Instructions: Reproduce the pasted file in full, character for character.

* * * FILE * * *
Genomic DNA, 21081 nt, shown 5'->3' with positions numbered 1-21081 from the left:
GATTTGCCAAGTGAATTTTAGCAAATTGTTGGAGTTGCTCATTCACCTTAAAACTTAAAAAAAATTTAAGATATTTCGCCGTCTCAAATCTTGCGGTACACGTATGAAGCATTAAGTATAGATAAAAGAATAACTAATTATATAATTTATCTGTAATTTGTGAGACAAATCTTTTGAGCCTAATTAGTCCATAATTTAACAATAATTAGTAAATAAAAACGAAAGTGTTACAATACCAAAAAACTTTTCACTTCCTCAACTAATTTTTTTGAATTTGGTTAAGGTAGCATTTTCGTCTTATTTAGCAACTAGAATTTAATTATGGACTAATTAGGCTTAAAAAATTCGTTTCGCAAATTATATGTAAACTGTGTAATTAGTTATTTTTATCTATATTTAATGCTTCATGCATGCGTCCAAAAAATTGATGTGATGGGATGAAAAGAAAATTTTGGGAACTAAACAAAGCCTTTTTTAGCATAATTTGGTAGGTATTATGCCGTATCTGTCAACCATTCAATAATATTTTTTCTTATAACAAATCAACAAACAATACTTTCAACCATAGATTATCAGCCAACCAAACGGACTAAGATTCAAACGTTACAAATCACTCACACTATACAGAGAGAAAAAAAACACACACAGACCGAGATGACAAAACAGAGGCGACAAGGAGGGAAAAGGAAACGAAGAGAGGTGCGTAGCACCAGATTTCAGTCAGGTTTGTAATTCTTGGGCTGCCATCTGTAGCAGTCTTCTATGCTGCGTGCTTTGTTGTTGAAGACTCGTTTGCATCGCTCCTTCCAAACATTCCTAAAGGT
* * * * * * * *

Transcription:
Genomic DNA, 21081 nt, shown 5'->3' with positions numbered 1-21081 from the left:
GATTTGCCAAGTGAATTTTAGCAAATTGTTGGAGTTGCTCATTCACCTTAAAACTTAAAAAAAATTTAAGATATTTCGCCGTCTCAAATCTTGCGGTACACGTATGAAGCATTAAGTATAGATAAAAGAATAACTAATTATATAATTTATCTGTAATTTGTGAGACAAATCTTTTGAGCCTAATTAGTCCATAATTTAACAATAATTAGTAAATAAAAACGAAAGTGTTACAATACCAAAAAACTTTTCACTTCCTCAACTAATTTTTTTGAATTTGGTTAAGGTAGCATTTTCGTCTTATTTAGCAACTAGAATTTAATTATGGACTAATTAGGCTTAAAAAATTCGTTTCGCAAATTATATGTAAACTGTGTAATTAGTTATTTTTATCTATATTTAATGCTTCATGCATGCGTCCAAAAAATTGATGTGATGGGATGAAAAGAAAATTTTGGGAACTAAACAAAGCCTTTTTTAGCATAATTTGGTAGGTATTATGCCGTATCTGTCAACCATTCAATAATATTTTTTCTTATAACAAATCAACAAACAATACTTTCAACCATAGATTATCAGCCAACCAAACGGACTAAGATTCAAACGTTACAAATCACTCACACTATACAGAGAGAAAAAAAACACACACAGACCGAGATGACAAAACAGAGGCGACAAGGAGGGAAAAGGAAACGAAGAGAGGTGCGTAGCACCAGATTTCAGTCAGGTTTGTAATTCTTGGGCTGCCATCTGTAGCAGTCTTCTATGCTGCGTGCTTTGTTGTTGAAGACTCGTTTGCATCGCTCCTTCCAAACATTCCTAAAGGT